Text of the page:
Harvey 4 kids flu AE adults don't get it eitherHere Harvey argues against the use of the H1N1 vaccine on the basis that the 1976 vaccine caused adverse events. We already know that it wasn’t just the immunocompromised who suffered the most from H1N1 infection. The young and healthy, when hit, were hit hard; as were pregnant women:

Harvey 5 swine flu 1976 comparisonHarvey argues against a vaccine trial run by the Telethon Institute for Child Health. Really. I think we can see that this aversion to research is ingrained. “Are you willing to donate your child to science?” Well, are you punk?

Harvey 6 donate your child to science vaccie trialAnd finally Harvey tells customers to ensure they report their vaccine adverse events to…the AVN. Really, here it is in his own words:

Harvey 7 report AE to AVNRay Hayek, the ASRF deputy president, has no information to include here.

Mark Uren runs a business called Lane Cove Chiropractic. He is the ASRF treasurer. Uren is/was a member of the anti-vaccination lobby group, the Australian Vaccination Network. Like Harvey, he is pretty careful about what he puts online. Unfortunately, he should have been more careful about what he keeps in his business, so as not to turn his customers into anti-vaccinationists:

T’was a flyer in a chiropractors draw that got me poking around in the first case (Lane Cove Chiro Clinic – run by Mark Uren – great guy). Chiro’s have always been great sceptics (dare I say haters) of vaccines. That’s their position – it didn’t automatically become mine.

You just can't trust the customers from keeping their damn mouths shut, right?

You just can’t trust the customers from keeping their damn mouths shut, right?

Tony Rose is one of our favourite anti-vaccine chiropractors. He now has his own business in Hawthorn, Victoria. Rose is the ASRF secretary. He is/was a member of the anti-vaccination pressure group, the Australian Vaccination Network.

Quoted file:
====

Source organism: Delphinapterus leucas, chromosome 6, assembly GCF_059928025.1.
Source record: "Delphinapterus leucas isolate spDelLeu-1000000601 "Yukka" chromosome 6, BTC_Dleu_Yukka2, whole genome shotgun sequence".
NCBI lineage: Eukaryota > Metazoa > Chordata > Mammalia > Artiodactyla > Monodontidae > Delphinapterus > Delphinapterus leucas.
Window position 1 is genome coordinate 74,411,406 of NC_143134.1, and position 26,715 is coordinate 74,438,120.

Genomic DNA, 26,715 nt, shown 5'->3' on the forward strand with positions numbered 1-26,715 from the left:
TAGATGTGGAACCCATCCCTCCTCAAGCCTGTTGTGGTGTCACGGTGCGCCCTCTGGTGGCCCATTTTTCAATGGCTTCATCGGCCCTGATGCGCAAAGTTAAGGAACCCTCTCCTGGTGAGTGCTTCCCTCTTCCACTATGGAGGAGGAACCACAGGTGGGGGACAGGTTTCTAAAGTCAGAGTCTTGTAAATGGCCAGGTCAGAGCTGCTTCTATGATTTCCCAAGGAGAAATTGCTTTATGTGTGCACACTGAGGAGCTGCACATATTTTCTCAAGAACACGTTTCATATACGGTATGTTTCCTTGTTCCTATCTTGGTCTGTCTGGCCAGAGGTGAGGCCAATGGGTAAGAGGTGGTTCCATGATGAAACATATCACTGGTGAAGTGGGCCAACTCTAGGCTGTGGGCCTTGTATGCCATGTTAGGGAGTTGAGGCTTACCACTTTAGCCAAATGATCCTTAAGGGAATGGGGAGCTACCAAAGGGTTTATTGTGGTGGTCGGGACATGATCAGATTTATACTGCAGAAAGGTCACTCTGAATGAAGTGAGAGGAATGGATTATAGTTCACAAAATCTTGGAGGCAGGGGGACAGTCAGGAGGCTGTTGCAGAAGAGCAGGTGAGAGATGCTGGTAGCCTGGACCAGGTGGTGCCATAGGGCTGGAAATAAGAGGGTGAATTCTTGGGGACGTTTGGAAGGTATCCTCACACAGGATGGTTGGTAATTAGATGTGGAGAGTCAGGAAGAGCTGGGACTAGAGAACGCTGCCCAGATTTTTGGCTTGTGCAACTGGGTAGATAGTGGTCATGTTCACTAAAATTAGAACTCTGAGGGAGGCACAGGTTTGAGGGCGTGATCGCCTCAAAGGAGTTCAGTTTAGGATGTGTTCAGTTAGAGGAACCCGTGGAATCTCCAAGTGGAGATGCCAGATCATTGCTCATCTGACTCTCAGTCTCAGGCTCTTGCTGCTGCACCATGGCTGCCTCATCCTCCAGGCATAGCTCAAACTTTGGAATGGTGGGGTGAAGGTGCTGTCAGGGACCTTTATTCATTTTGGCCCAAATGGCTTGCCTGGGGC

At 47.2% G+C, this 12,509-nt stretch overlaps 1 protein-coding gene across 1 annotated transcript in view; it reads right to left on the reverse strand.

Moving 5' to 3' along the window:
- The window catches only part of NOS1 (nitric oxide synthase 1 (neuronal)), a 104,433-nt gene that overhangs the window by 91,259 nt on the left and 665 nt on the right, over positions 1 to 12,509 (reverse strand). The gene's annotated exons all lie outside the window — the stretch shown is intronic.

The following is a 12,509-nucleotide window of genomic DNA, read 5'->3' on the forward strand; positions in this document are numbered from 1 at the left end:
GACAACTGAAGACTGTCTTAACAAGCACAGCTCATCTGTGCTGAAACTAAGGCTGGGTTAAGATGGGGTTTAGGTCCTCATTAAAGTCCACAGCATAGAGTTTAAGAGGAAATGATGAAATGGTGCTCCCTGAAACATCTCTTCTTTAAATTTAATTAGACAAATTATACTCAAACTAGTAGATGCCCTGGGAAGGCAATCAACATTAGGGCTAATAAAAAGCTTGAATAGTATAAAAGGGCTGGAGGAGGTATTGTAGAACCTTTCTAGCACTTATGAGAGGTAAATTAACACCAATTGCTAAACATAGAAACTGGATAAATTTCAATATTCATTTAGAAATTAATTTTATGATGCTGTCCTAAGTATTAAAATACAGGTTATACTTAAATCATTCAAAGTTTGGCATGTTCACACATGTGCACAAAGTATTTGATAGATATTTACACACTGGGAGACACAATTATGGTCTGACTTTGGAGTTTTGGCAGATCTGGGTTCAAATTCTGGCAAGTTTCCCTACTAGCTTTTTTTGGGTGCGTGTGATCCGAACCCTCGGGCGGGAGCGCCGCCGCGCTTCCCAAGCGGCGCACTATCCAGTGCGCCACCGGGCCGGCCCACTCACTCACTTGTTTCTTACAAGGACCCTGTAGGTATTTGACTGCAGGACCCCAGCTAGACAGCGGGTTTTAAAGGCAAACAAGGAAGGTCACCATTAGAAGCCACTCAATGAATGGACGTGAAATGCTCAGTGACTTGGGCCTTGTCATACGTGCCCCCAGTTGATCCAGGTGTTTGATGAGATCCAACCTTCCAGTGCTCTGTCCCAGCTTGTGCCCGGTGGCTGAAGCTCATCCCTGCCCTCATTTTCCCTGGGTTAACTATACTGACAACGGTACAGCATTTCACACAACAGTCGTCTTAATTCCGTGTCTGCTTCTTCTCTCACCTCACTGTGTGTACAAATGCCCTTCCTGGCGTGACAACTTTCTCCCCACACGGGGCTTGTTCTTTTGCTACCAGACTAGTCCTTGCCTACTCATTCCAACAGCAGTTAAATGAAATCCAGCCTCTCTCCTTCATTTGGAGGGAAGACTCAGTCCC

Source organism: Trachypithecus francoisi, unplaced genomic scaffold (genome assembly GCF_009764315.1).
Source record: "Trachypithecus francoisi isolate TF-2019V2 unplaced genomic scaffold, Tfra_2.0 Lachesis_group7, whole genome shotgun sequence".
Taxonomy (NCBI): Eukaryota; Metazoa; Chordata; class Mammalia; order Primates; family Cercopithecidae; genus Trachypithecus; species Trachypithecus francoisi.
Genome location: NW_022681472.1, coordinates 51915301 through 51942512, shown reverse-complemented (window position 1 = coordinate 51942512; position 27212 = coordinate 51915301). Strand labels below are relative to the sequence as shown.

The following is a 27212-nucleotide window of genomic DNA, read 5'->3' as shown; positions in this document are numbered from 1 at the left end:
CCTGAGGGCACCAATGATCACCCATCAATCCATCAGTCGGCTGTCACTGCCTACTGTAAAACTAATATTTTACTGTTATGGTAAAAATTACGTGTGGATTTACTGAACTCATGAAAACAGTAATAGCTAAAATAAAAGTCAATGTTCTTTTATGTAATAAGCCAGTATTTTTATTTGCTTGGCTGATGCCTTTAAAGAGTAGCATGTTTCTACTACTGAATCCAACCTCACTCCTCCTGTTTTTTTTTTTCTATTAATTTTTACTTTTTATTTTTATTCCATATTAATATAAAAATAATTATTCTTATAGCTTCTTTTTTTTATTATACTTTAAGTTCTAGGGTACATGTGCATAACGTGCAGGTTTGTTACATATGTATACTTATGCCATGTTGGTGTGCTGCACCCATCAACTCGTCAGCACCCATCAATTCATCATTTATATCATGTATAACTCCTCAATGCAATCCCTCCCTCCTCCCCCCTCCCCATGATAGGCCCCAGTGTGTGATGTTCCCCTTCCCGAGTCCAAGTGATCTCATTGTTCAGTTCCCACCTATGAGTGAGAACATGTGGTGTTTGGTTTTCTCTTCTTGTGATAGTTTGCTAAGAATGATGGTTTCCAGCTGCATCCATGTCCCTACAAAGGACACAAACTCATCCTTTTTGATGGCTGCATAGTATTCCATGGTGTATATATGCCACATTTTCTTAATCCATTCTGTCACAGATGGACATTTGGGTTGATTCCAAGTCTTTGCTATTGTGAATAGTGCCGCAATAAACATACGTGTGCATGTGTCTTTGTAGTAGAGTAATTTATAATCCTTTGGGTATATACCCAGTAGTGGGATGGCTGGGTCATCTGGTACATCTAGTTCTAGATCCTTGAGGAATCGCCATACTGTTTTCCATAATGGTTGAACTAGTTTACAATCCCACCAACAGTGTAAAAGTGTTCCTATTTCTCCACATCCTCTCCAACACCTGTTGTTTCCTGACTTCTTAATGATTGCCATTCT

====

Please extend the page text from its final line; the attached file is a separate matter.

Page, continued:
Carmen Atkinson works with Martin Harvey at Align Chiropractic. She runs her own blog under the Align name. In this post she delves into anti-vaccine advocacy, warning her customers off the H1N1 vaccine, like a boss:

In other words, what we really have with the swine flu vaccine is an untested, potentially dangerous cocktail of chemicals and viral fragments that could plausibly be linked to a devastating neurological condition.

These doctors and scientists are warning about the possibility of dangerous neurological side effects precisely because the government is failing to do so. Governments and pharmaceutical companies don’t want the People to know about any of the risks associated with the vaccine, so they don’t talk about them. Nor do they reveal the rather startling fact that the vaccine has never been tested on children or expectant mothers even though those are the two primary groups being targeted for the vaccine.

Rather than taking the risk, and subjecting yourself to this potentially toxic cocktail, you may wish consider how else you could protect yourself.

It makes sense to me to focus on strengthening your own immune system – good nutrition, regular exercise and ensuring you have a healthy nerve system are key to your body’s ability to fight infection.

Make an informed choice….please do your research!

Atkinson 2 H1N1 vaccine potentially toxic cocktailAtkinson also appeared on the Facebook page of the anti-vaccine AVN, to tell her Facebook friend Meryl Dorey that she had done a good job in a radio interview:

Atkinson 3 Dorey interviewGood interview? Dorey lied throughout the interview, including these gems:

And the AVN bases its information on medical science. Now Ian Fraser is renowned for having created the Gardasil vaccine which has been linked with a huge number of deaths and adverse reactions around the world. Ian Fraser also owns the worldwide patent in … on what’s called virus-like particles which is the technology used to create the Gardasil vaccine. He owns the patent on that and that is the patent that’s used in many new vaccines.